Hayden Marketplace rounds out first year as co-op
Working together in West Routt
October 24, 2008
The Hayden Marketplace, partial owner and gourmet foods purveyor Andrea Wheat explained on a rainy Tuesday afternoon, is a work in progress.
“There hasn’t been a lot of retail business in Hayden for quite a long time, so that’s the biggest challenge, is letting people know that we’re here and what we have available,” Wheat said as she lead a tour through the displays by the co-op’s 25 full-time member artisans.
Many of the displays are adorned with what soap-maker and co-op member Dana Haskins refers to as “little rosettes,” or winning ribbons from the 2008 Routt County Fair. There are antique dressers and chairs adorned with Western-print baby blankets, handmade jewelry, scented candles, gourmet foods and horseshoe home decorations. The shelves are stocked, as the co-op’s members and guest contributors are working hard for an anticipated holiday gift rush.
On Dec. 6, The Hayden Marketplace will celebrate its one-year anniversary. The outlet’s first 10 months have included some expected kinks, but on the whole have gone well, Wheat said.
“We did a lot better than we anticipated in our first year, which is great, so we’re looking forward to the next 25,” she said. The store, which hosts about five guest artists in addition to its full-time roster, can hold the work of as much as 35 members, Wheat said. Each member is a partial owner, and each is required to work in the store at least eight hours a month.
As The Hayden Marketplace has gained footing, the store’s contributors have added pieces of themselves to the atmosphere. Along with antiques on loan from the Hayden Heritage Center Museum, artists have complemented their displays with personal artifacts – a throne-like chair is draped in scarves, and a Betty Boop statue serves up business cards and brochures about the town of Hayden. It all adds to the store’s small-town aesthetic, Haskins said.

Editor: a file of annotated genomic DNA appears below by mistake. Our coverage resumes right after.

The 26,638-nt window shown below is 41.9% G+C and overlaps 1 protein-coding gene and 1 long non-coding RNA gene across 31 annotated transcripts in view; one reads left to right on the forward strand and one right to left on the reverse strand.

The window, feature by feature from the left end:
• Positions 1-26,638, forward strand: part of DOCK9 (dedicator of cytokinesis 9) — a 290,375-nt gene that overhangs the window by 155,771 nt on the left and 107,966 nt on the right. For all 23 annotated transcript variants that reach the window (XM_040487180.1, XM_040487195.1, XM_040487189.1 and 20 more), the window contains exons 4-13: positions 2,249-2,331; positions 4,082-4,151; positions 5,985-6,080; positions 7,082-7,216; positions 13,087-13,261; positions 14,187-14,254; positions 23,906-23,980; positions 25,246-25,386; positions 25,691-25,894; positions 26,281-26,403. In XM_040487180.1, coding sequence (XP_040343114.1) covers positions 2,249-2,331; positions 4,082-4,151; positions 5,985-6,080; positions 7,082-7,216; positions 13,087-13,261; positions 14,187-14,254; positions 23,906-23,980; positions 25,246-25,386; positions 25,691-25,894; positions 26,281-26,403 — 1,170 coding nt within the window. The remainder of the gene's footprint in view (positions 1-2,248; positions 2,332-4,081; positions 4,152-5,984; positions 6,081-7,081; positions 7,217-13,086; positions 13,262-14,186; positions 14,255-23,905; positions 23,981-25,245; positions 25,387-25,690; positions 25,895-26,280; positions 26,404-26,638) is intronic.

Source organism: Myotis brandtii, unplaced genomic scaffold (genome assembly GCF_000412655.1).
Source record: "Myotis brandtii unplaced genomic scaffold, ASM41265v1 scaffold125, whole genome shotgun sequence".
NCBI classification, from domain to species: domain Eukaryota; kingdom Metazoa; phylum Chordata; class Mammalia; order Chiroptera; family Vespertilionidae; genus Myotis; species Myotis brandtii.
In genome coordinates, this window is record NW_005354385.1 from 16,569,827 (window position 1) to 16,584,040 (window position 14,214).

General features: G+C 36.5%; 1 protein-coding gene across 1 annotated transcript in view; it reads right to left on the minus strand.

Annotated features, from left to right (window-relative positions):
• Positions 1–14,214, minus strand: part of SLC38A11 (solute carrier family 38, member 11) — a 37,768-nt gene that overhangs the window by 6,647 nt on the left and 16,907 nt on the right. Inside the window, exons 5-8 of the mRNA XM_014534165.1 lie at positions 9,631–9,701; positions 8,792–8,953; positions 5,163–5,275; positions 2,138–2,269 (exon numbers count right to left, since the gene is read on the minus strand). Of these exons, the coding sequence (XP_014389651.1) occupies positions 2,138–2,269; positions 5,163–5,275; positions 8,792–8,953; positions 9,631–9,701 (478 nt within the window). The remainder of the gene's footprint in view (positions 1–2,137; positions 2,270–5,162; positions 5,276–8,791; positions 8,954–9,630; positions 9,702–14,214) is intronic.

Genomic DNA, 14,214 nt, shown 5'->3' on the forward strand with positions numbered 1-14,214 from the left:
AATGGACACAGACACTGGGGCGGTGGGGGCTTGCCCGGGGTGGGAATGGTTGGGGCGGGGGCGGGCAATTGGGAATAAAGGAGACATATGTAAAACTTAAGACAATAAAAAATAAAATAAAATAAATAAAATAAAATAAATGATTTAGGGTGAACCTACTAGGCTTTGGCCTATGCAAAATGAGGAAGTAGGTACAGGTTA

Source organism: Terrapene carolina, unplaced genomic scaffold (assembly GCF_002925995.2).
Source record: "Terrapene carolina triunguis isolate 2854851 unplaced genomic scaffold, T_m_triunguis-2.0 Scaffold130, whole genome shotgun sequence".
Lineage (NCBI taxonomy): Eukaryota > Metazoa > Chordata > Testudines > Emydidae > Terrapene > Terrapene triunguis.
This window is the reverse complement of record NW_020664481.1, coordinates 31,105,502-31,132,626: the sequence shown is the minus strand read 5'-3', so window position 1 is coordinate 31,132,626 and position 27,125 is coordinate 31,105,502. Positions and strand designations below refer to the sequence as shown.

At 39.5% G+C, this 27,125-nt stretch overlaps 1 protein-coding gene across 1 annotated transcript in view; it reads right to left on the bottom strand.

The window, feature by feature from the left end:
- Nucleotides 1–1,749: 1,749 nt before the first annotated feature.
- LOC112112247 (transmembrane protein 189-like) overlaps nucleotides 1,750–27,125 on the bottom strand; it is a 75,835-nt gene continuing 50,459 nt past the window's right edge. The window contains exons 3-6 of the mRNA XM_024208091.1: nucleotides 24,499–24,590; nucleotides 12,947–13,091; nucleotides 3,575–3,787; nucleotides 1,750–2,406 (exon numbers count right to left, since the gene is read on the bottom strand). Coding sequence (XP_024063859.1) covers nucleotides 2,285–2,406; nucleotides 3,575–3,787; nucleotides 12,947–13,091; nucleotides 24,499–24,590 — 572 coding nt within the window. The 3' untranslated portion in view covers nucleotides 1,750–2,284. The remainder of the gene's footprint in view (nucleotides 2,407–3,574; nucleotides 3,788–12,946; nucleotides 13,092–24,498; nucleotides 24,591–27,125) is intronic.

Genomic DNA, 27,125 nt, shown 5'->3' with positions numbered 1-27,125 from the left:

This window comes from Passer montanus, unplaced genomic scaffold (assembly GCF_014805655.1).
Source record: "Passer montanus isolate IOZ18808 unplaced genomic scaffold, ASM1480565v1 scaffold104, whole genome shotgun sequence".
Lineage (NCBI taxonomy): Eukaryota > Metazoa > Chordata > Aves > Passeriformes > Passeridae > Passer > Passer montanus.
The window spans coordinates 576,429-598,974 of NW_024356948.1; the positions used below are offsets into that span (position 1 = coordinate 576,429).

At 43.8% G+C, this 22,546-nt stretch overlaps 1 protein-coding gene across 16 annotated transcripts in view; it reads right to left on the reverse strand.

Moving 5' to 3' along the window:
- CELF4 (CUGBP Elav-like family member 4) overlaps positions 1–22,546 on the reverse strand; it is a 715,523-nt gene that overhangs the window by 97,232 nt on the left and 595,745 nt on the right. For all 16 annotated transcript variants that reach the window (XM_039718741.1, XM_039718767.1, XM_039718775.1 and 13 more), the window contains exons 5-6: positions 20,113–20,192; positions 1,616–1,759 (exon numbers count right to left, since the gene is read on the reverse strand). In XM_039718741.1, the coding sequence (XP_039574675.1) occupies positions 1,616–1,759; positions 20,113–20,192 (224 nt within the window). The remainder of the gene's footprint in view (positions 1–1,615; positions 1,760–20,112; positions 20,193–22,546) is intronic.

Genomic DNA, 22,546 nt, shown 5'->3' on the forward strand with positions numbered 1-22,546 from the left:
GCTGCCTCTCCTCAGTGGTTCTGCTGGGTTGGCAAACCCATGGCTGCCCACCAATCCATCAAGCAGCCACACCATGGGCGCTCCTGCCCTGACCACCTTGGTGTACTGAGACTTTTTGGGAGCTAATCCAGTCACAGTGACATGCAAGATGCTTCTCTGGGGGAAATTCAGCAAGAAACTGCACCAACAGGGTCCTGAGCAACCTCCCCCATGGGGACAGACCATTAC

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“We’re not in a strip mall; we’re just kind of out here all by ourselves,” Haskins said, noting the store’s former uses as a saloon, pool hall and meat locker. Leading up to the store’s one-year anniversary, Wheat and Haskins said The Hayden Marketplace hopes to increase its special events offerings. Arts and crafts classes are in store for 2009, rounding out a community outreach effort that already includes demonstrations by featured artists from 4 to 6 p.m. on the third Thursday of every month.
“We want this to be not only a store, but part of the community here in Hayden,” Wheat said. By offering craft and gourmet products at prices lower than many retail outlets in Routt County, Marketplace organizers hope to build on the team spirit they’ve developed during the past year.
“We believe in what we’re doing, and I think it serves a need,” Haskins said.
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